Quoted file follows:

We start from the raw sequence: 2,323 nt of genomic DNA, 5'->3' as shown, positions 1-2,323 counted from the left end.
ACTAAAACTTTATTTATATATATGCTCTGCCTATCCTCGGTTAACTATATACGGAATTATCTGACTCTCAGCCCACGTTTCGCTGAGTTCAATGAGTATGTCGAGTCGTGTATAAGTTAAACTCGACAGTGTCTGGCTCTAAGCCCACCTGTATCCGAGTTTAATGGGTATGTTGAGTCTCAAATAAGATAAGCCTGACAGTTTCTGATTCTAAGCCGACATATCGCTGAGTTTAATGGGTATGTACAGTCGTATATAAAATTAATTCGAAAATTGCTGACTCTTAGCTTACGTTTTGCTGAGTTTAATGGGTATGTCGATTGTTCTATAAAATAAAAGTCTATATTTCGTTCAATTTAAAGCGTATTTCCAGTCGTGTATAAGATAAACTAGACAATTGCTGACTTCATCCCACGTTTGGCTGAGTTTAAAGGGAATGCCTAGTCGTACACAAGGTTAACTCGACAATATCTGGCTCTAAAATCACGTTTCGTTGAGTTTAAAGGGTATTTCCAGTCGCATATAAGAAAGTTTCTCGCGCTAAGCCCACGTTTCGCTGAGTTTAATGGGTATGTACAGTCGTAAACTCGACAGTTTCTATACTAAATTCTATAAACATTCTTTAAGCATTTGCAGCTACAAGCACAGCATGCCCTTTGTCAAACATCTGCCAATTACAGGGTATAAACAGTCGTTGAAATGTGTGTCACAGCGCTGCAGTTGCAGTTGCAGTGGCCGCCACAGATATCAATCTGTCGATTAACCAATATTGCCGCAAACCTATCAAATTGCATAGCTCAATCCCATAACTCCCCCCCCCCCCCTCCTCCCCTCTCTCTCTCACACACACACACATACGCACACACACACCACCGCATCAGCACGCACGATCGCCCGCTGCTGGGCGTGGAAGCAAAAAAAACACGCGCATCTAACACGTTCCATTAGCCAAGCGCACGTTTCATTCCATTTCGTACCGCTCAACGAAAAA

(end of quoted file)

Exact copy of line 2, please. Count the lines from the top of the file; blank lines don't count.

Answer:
ACTAAAACTTTATTTATATATATGCTCTGCCTATCCTCGGTTAACTATATACGGAATTATCTGACTCTCAGCCCACGTTTCGCTGAGTTCAATGAGTATGTCGAGTCGTGTATAAGTTAAACTCGACAGTGTCTGGCTCTAAGCCCACCTGTATCCGAGTTTAATGGGTATGTTGAGTCTCAAATAAGATAAGCCTGACAGTTTCTGATTCTAAGCCGACATATCGCTGAGTTTAATGGGTATGTACAGTCGTATATAAAATTAATTCGAAAATTGCTGACTCTTAGCTTACGTTTTGCTGAGTTTAATGGGTATGTCGATTGTTCTATAAAATAAAAGTCTATATTTCGTTCAATTTAAAGCGTATTTCCAGTCGTGTATAAGATAAACTAGACAATTGCTGACTTCATCCCACGTTTGGCTGAGTTTAAAGGGAATGCCTAGTCGTACACAAGGTTAACTCGACAATATCTGGCTCTAAAATCACGTTTCGTTGAGTTTAAAGGGTATTTCCAGTCGCATATAAGAAAGTTTCTCGCGCTAAGCCCACGTTTCGCTGAGTTTAATGGGTATGTACAGTCGTAAACTCGACAGTTTCTATACTAAATTCTATAAACATTCTTTAAGCATTTGCAGCTACAAGCACAGCATGCCCTTTGTCAAACATCTGCCAATTACAGGGTATAAACAGTCGTTGAAATGTGTGTCACAGCGCTGCAGTTGCAGTTGCAGTGGCCGCCACAGATATCAATCTGTCGATTAACCAATATTGCCGCAAACCTATCAAATTGCATAGCTCAATCCCATAACTCCCCCCCCCCCCCTCCTCCCCTCTCTCTCTCACACACACACACATACGCACACACACACCACCGCATCAGCACGCACGATCGCCCGCTGCTGGGCGTGGAAGCAAAAAAAACACGCGCATCTAACACGTTCCATTAGCCAAGCGCACGTTTCATTCCATTTCGTACCGCTCAACGAAAAA